|What is the purpose for a fixed gear bike?||tmotz|
Jan 16, 2003 8:35 AM
|I know they're used for track racing.
Plus they don't coast without pedaling?
|Depends, for some it's the ultimate simplicity||Mike-Wisc|
Jan 16, 2003 8:45 AM
|For others it's the spin development, for others it can be any number of things. For the philosophy I suggest people go to SheldonBrown.com .|
Jan 16, 2003 8:49 AM
|re: What is the purpose for a fixed gear bike?||Breakfast|
Jan 16, 2003 8:46 AM
|First of all, we're bike nuts so it's an excuse to build another bike.
Second, it's supposed to provide us a means of winter or off-season training and a different type of bike will hopefully be a motivating factor in training.
Lastly, it forces one to spin higher cadences than one would normally do and provide pedal feedback as one learns how to keep pressure against the pedals and to feel or force decelerating rpms'.
|A thousand explanantions; just try it. (nm)||onespeed|
Jan 16, 2003 9:29 AM
|easy clean, hard breakdown, terrain more fun, get strong nm||ishmael|
Jan 16, 2003 9:40 AM
|FG is not the same thing as a track bike||LC|
Jan 16, 2003 10:16 AM
|Fixed gear is not really the same bike as a track bike. You need brakes if your ride in the hills or traffic and track bikes never have brakes. Most people use a lower BB and more fork rake on a long ride for comfort and stability. The handlebars are different. The gearing is way different if you ride in the hills. Instead of the 48 or 50x13 on the track, most use something like 39x16 or 17. Track bikes are super aero, light weight, very stiff, and are designed to be ridden for short time as fast as you can. Most fixed gears you see on the road are some $10 old 10 speed frame from a garage sale and made from left over parts in the old parts bin.
What is the purpose of any bike? Exercise! You certainly get more exercise when your stuck in one gear and can not coast, and you get stronger, and a better ability to spin because of it
Jan 16, 2003 10:38 AM
|... a lot of roadies use track bikes specifically for the reasons you mentioned. Higher bottom bracket helps avoid pedal plants in corners, relatively lower gearing for off/early season conditioning, stiffer and tighter to build or condition reflexes. Plus many track frames have front forks with brake eyelet holes to add a front brake for street use. Some even setup their track bikes with clinchers and flip-flops so they can flip the rear wheel over to the freewheel side if they need to coast some late or early in a ride.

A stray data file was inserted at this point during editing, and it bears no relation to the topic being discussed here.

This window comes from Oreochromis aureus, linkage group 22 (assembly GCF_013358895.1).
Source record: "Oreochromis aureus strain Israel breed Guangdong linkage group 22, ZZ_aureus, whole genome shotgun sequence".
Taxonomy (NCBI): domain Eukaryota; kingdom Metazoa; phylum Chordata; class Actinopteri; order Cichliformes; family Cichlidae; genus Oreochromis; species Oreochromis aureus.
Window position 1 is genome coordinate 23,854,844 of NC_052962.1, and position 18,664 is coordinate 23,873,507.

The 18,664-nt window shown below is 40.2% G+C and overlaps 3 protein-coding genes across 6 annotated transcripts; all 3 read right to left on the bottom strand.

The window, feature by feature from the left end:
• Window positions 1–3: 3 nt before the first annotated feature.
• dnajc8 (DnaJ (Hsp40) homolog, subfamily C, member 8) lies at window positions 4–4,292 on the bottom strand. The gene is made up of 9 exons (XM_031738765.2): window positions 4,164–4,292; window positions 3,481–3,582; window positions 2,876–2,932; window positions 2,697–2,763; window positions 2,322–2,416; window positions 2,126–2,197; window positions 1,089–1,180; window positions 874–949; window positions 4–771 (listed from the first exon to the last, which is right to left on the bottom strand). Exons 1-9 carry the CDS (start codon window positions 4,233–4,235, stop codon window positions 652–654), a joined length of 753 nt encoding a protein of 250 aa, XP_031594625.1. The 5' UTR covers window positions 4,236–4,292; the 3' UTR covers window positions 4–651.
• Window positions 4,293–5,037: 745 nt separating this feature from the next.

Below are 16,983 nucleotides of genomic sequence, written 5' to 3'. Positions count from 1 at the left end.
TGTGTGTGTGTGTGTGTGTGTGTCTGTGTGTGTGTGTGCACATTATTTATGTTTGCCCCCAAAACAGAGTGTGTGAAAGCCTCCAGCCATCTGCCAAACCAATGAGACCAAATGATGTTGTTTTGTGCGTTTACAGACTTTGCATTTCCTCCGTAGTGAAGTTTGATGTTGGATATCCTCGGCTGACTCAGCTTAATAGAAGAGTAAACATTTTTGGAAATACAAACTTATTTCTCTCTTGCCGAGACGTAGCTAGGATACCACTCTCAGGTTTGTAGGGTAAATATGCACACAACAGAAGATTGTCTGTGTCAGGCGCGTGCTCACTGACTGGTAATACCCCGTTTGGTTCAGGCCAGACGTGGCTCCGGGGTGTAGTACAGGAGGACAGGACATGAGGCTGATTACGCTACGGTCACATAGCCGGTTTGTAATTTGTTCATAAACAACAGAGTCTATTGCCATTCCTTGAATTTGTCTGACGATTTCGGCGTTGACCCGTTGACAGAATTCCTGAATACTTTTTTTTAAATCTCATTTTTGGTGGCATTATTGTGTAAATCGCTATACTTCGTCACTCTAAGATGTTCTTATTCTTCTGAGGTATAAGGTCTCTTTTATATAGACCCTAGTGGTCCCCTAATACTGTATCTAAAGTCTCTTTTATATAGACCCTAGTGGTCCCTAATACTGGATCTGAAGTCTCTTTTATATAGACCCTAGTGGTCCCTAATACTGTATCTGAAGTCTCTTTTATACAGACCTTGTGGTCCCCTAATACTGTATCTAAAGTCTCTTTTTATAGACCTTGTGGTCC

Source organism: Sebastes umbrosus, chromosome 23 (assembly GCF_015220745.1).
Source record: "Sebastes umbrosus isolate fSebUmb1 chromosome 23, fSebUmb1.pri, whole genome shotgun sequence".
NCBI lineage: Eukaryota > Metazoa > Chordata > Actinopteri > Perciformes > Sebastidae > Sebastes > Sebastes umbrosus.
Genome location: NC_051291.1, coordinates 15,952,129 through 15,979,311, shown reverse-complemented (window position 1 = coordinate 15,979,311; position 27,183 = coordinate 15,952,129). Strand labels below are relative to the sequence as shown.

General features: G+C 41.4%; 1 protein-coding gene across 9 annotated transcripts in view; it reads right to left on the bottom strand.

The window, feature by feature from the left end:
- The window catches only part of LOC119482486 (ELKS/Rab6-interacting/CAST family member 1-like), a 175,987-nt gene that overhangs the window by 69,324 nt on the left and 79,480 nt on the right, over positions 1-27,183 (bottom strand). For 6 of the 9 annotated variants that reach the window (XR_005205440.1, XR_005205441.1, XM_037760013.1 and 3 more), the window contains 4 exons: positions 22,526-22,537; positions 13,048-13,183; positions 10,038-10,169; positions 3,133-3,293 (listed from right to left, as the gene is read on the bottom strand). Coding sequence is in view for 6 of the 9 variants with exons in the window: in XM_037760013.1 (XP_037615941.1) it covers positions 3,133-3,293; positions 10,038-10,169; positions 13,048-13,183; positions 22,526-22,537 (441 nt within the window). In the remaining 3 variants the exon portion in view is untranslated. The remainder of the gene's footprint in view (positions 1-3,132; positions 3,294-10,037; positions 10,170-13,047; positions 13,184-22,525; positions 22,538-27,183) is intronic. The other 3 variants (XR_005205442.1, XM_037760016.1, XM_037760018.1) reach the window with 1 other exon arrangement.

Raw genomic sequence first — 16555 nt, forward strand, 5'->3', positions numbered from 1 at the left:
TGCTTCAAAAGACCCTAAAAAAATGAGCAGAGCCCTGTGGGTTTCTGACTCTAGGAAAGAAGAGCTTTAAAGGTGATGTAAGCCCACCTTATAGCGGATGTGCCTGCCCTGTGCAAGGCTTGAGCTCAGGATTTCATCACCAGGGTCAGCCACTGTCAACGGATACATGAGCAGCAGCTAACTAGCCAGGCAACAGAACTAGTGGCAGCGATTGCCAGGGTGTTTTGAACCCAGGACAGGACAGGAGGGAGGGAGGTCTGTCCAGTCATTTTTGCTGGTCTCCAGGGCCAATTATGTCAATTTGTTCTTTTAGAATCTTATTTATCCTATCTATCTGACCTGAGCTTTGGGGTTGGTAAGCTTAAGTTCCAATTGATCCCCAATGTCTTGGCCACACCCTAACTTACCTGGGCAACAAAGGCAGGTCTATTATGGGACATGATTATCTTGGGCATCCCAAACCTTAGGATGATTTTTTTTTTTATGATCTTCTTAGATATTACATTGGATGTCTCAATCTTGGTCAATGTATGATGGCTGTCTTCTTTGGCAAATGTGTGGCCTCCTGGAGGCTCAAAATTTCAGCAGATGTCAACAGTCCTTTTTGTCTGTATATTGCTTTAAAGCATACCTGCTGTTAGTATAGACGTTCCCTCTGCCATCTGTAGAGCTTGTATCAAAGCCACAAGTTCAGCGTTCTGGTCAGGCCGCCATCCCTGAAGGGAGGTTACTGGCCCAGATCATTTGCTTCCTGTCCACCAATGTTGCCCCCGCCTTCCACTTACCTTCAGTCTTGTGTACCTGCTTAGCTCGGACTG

Just one of those things that is very individual. Define the needs and desires, then find or build the bike to suit.
|Widens your power band||Tig|
Jan 16, 2003 10:47 AM
|With a 9 or 10 speed cassette you have plenty of ratios to choose from, which will keep you in your cadence "sweet spot". Outside of your comfort zone of cadence, you will most likely suffer and get dropped, either from spinning too high or grinding too low. We end up training our bodies to have a very limited power band. Would you like a car that is only strong only between say, 2000 and 2900 RPM's?
OK, now put yourself on a fixed gear or even a freewheel single speed in a ratio that alows you to still climb yet high enough to hang on in a fast group ride. Well, you won't be doing that at first, but just a few weeks of riding and you'd see some remarkable progress.
I use a 39 X 15 set of gears. My climbs here are short, so I keep my cadence where I like (around 100) and blast up climbs. This has improved my climbing strength tremendously! Single speed riders report blowing away geared riders up hills on a regular basis. Since there isn't any "bail out" gear to spin in, we have to make the body adapt. This adaptation is how we extend our power band.
On the other end of the cadence spectrum, staying with a fast group at higher speeds forces you to spin smoothly and efficiently. This can be done solo with a strong tail wind or downhill as well. You learn how to smooth your stroke by applying pressure more evenly throughout the revolution. I've even been able to win a few city limit sign sprints at 160+ RPM's on a fixed gear.
Most of all, it is just plain fun. The simplicity brings us back to the basic fun and pleasure of riding. Nothing to complicate the ride. No need to have the latest, lightest high-dollar parts. Even converting an old once great frame to a now useful single is fun.
|For Commuting and Errands (Fixed or Single Speed)||zmarke|
Jan 16, 2003 12:03 PM
|I just put together a single speed for around town errands and commuting. It is winter and I am not in the best shape but I was amazed at the looks I got when I blew past people with lightweight geared bikes the other day when I was on my 27" wheeled, heavy steel, single speed. It was a great feeling!
Jan 16, 2003 1:17 PM